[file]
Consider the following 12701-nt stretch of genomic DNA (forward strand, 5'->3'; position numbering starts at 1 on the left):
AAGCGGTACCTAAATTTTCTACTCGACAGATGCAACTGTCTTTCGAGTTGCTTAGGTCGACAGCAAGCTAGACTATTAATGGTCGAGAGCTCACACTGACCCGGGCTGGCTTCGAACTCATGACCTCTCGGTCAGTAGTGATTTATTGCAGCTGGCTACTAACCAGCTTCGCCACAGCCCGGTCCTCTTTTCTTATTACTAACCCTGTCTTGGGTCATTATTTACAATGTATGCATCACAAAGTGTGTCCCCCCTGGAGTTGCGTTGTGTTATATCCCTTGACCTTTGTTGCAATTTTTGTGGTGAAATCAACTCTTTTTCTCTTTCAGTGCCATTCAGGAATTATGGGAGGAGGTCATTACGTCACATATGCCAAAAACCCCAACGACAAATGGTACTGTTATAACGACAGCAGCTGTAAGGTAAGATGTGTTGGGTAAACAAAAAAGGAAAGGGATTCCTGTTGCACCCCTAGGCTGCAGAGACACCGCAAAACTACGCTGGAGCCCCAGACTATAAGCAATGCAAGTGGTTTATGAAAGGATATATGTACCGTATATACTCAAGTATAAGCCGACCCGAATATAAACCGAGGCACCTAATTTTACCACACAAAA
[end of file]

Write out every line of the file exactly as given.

Consider the following 12701-nt stretch of genomic DNA (forward strand, 5'->3'; position numbering starts at 1 on the left):
AAGCGGTACCTAAATTTTCTACTCGACAGATGCAACTGTCTTTCGAGTTGCTTAGGTCGACAGCAAGCTAGACTATTAATGGTCGAGAGCTCACACTGACCCGGGCTGGCTTCGAACTCATGACCTCTCGGTCAGTAGTGATTTATTGCAGCTGGCTACTAACCAGCTTCGCCACAGCCCGGTCCTCTTTTCTTATTACTAACCCTGTCTTGGGTCATTATTTACAATGTATGCATCACAAAGTGTGTCCCCCCTGGAGTTGCGTTGTGTTATATCCCTTGACCTTTGTTGCAATTTTTGTGGTGAAATCAACTCTTTTTCTCTTTCAGTGCCATTCAGGAATTATGGGAGGAGGTCATTACGTCACATATGCCAAAAACCCCAACGACAAATGGTACTGTTATAACGACAGCAGCTGTAAGGTAAGATGTGTTGGGTAAACAAAAAAGGAAAGGGATTCCTGTTGCACCCCTAGGCTGCAGAGACACCGCAAAACTACGCTGGAGCCCCAGACTATAAGCAATGCAAGTGGTTTATGAAAGGATATATGTACCGTATATACTCAAGTATAAGCCGACCCGAATATAAACCGAGGCACCTAATTTTACCACACAAAA